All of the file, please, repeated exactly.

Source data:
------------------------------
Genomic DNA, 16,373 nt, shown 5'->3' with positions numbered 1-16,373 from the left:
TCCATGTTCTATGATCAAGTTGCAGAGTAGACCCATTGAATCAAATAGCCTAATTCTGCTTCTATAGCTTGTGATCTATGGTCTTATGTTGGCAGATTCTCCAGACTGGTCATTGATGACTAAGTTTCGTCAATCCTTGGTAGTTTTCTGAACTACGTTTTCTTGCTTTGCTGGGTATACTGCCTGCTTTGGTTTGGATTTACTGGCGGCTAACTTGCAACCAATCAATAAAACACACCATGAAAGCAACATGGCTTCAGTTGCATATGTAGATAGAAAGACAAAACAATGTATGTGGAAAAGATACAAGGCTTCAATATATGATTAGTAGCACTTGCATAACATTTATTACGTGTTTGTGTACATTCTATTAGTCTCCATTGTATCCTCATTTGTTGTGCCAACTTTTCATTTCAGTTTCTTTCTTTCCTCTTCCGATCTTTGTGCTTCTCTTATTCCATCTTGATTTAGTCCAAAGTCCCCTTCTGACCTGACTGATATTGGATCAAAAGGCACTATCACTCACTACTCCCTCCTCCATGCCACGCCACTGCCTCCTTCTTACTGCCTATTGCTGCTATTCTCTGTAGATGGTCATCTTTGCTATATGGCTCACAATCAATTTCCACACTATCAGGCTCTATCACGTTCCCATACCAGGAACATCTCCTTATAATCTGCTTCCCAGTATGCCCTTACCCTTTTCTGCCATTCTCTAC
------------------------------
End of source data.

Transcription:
Genomic DNA, 16,373 nt, shown 5'->3' with positions numbered 1-16,373 from the left:
TCCATGTTCTATGATCAAGTTGCAGAGTAGACCCATTGAATCAAATAGCCTAATTCTGCTTCTATAGCTTGTGATCTATGGTCTTATGTTGGCAGATTCTCCAGACTGGTCATTGATGACTAAGTTTCGTCAATCCTTGGTAGTTTTCTGAACTACGTTTTCTTGCTTTGCTGGGTATACTGCCTGCTTTGGTTTGGATTTACTGGCGGCTAACTTGCAACCAATCAATAAAACACACCATGAAAGCAACATGGCTTCAGTTGCATATGTAGATAGAAAGACAAAACAATGTATGTGGAAAAGATACAAGGCTTCAATATATGATTAGTAGCACTTGCATAACATTTATTACGTGTTTGTGTACATTCTATTAGTCTCCATTGTATCCTCATTTGTTGTGCCAACTTTTCATTTCAGTTTCTTTCTTTCCTCTTCCGATCTTTGTGCTTCTCTTATTCCATCTTGATTTAGTCCAAAGTCCCCTTCTGACCTGACTGATATTGGATCAAAAGGCACTATCACTCACTACTCCCTCCTCCATGCCACGCCACTGCCTCCTTCTTACTGCCTATTGCTGCTATTCTCTGTAGATGGTCATCTTTGCTATATGGCTCACAATCAATTTCCACACTATCAGGCTCTATCACGTTCCCATACCAGGAACATCTCCTTATAATCTGCTTCCCAGTATGCCCTTACCCTTTTCTGCCATTCTCTAC